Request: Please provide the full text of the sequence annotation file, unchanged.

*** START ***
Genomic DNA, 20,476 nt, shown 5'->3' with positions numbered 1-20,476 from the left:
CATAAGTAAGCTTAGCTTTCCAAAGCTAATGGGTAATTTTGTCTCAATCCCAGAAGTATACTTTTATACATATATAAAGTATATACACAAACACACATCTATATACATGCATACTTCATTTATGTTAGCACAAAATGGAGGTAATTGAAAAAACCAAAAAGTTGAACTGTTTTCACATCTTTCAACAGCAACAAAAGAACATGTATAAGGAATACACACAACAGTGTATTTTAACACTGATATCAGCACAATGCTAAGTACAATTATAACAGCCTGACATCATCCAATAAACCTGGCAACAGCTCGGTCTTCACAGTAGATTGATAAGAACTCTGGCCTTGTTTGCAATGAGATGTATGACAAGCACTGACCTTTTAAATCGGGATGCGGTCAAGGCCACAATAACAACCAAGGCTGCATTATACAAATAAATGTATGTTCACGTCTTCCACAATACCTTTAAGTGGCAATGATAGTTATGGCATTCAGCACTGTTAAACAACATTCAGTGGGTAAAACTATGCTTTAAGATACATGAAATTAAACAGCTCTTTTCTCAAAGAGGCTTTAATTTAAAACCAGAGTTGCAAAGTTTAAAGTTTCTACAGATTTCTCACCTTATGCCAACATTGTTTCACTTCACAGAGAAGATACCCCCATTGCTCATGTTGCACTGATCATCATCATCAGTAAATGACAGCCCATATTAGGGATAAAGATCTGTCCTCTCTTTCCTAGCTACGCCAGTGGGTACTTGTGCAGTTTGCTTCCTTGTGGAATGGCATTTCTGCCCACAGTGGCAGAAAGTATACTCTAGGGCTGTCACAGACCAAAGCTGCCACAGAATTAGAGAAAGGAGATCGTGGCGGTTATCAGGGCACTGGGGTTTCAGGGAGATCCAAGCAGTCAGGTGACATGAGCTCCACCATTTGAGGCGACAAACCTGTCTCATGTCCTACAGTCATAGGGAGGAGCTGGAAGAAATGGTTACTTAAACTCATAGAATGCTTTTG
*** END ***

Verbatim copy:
Genomic DNA, 20,476 nt, shown 5'->3' with positions numbered 1-20,476 from the left:
CATAAGTAAGCTTAGCTTTCCAAAGCTAATGGGTAATTTTGTCTCAATCCCAGAAGTATACTTTTATACATATATAAAGTATATACACAAACACACATCTATATACATGCATACTTCATTTATGTTAGCACAAAATGGAGGTAATTGAAAAAACCAAAAAGTTGAACTGTTTTCACATCTTTCAACAGCAACAAAAGAACATGTATAAGGAATACACACAACAGTGTATTTTAACACTGATATCAGCACAATGCTAAGTACAATTATAACAGCCTGACATCATCCAATAAACCTGGCAACAGCTCGGTCTTCACAGTAGATTGATAAGAACTCTGGCCTTGTTTGCAATGAGATGTATGACAAGCACTGACCTTTTAAATCGGGATGCGGTCAAGGCCACAATAACAACCAAGGCTGCATTATACAAATAAATGTATGTTCACGTCTTCCACAATACCTTTAAGTGGCAATGATAGTTATGGCATTCAGCACTGTTAAACAACATTCAGTGGGTAAAACTATGCTTTAAGATACATGAAATTAAACAGCTCTTTTCTCAAAGAGGCTTTAATTTAAAACCAGAGTTGCAAAGTTTAAAGTTTCTACAGATTTCTCACCTTATGCCAACATTGTTTCACTTCACAGAGAAGATACCCCCATTGCTCATGTTGCACTGATCATCATCATCAGTAAATGACAGCCCATATTAGGGATAAAGATCTGTCCTCTCTTTCCTAGCTACGCCAGTGGGTACTTGTGCAGTTTGCTTCCTTGTGGAATGGCATTTCTGCCCACAGTGGCAGAAAGTATACTCTAGGGCTGTCACAGACCAAAGCTGCCACAGAATTAGAGAAAGGAGATCGTGGCGGTTATCAGGGCACTGGGGTTTCAGGGAGATCCAAGCAGTCAGGTGACATGAGCTCCACCATTTGAGGCGACAAACCTGTCTCATGTCCTACAGTCATAGGGAGGAGCTGGAAGAAATGGTTACTTAAACTCATAGAATGCTTTTG